In 1875, with the Catholic population growing in Pleasantville, Samuel Shapter, a New York distiller, donated the property at the corner of Bedford Road and Tompkins Avenue to be used for a church. His only stipulation: it had to be named “Church of the Holy Innocents.” One year later the new church was dedicated as a mission out of Mount Kisco. It took until 1894, when it was clear of debt, for Holy Innocents to gain parish status.
From 1897 to 1915, priests from the Dominican Province of Lyons served Holy Innocents Parish. It was during this time that the first steps to provide Catholic school education were made. Father Regis Gerest started holding classes around the dining room table in the rectory. As the number of students grew, two Dominican sisters came to teach and the school moved to Harold Wright’s home at Bedford Road and Ashland Avenue. In 1900 the school, known as St Thomas School, moved to a house donated by George Mackey. It was located on Tompkins Avenue at the rear of the rectory. With the addition of a few room, it served as both convent and school for almost ten years.
As the new mission church was being born, All Souls Cemetery on Marble Avenue was evolving as a final resting place for area Catholics. According to a cemetery deed, the Archdiocese of New York purchased the property from the Roselle family in 1882 and Holy Innocents immediately began to use the land as a burial site. However, further research discloses two date discrepancies. First, a gravestone has an 1877 inscription. Second, the sign at the entrance to the cemetery indicates it was established in 1861. Back then the land belonged to a local resident, Isaac Thorn. Despite extensive research by parishioners, the disparity between the dates remains an unresolved puzzle.
On February 12, 1912, most of the Church and the entire rectory were destroyed by fire. However, from out of the ashes, came a “season of rebirth.” A new Tudor style church and rectory was designed to accommodate a burgeoning parish. The bell from the original church was salvaged and placed in the new building to signal parishioners to worship.
An important change occurred in 1915 when the French Dominicans were replaced by Dominicans of the New York Province. One French Dominican remained, Fr. Mercier. He gave informal religious instruction and celebrated Mass for the growing Italian population which had begun settling in Pleasantville during the early 1900’s. During World War I, Fr. Mercier was detained in Italy. He prayed to Our Lady of Pompeii and promised to build a chapel in her name if he could be allowed to return to America. In 1928, Father Mercier stood before Our Lady of Pompeii as its doors opened for the first time.
Following World War II the parish expanded and once again St. Thomas School outgrew its quarters. In 1955 the school moved to a modern facility at the corner of Great Oak Lane and Bedford Road where it would function until decreased enrollment caused it to close in 1972. For the next fifteen years, it would provide a home for the CCD program and other parish functions until it was sold to the Girl Scouts of America in 1985.
Toward the end of the 1970’s, the Parish Council Planning Committee was asked to assess the need for repairs on all parish buildings. An architect’s report indicated that major work was necessary and that there were structural and electrical problems in the church edifice. After painstaking analysis, the decision was made in 1982 to build a new church, educational and meeting facility on the site of the existing church and the rectory was to be renovated.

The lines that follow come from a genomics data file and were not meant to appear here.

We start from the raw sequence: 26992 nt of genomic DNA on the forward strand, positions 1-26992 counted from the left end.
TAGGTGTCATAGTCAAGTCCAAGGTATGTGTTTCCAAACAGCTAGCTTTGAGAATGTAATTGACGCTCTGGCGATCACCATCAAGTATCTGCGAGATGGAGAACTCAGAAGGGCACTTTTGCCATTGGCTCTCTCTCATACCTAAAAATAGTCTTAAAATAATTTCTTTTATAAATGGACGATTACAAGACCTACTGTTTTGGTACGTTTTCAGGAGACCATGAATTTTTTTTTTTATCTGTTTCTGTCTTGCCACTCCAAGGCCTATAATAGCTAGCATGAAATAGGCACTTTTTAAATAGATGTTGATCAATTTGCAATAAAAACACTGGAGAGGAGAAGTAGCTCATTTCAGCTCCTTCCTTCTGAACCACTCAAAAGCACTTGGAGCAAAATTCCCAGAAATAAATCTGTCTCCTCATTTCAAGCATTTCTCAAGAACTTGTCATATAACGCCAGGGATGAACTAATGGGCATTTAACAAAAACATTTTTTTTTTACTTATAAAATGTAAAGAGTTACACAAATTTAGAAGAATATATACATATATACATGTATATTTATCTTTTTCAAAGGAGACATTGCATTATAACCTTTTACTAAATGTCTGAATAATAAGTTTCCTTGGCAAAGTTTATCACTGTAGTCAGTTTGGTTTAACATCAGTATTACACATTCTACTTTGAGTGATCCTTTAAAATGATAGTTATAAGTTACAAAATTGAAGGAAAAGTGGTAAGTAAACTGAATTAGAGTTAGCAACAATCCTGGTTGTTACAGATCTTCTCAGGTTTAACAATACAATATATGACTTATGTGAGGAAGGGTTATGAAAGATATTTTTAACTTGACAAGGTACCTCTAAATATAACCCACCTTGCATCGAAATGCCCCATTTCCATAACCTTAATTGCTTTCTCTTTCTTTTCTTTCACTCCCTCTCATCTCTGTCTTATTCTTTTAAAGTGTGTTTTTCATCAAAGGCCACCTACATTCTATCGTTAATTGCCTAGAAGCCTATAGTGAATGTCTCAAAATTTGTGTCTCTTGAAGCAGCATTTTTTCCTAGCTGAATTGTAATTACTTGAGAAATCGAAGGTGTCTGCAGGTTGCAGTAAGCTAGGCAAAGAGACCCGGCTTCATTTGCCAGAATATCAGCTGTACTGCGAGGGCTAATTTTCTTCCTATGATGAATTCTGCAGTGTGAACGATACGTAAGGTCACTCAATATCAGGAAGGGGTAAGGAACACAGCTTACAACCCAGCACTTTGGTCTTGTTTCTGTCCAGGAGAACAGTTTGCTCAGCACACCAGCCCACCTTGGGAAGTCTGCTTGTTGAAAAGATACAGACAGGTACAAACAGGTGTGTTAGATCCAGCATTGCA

In November, 1985, the official period of transition began. When the Girl Scouts purchased the school building they agreed to permit the parish to use the gymnasium for Mass pending the completion of the new church. As the old building was dismantled certain furnishings were preserved: the altar table, the stained glass windows, the stations of the cross and the bell which was part of the first church. Construction proceeded rapidly and on October 2, 1987 the religious education wing was opened and a few weeks later the first Masses were held in the new church.
All the prior planning and research was reflected in the end result. The new church was a brilliant combination of past and present. A soaring roof line and modern circular design created an open, contemporary atmosphere. The stained glass windows from the old church were carefully incorporated into the new frame. The large rose window had found its new home amidst the rafters. The revered altar and tabernacle from the old building were polished as good as new to serve as the altar of reservation at the rear of the church. The stations of the cross were also restored and took their place in their new home. The bell purchased in 1898 was again calling all to come and share in the family of the church.
In 2003 Holy Innocents embarked on an ambitious program to renovate and improve our facilities once again. The number of students in our Religious Education program had increased by 75% since the construction of the original Religious Education wing. A two story addition was added providing new classrooms and meeting space. Our Lady of Pompeii was in need of repairs including restoration of the bell tower and updating of the social hall and church. To accommodate the overflow at many of our Masses, a retractable wall was installed separating the Social Hall and Holy Innocents Church and a new sound system was added. The rectory was also updated with new windows and carpeting.
Taken with a Sony RX100 M3.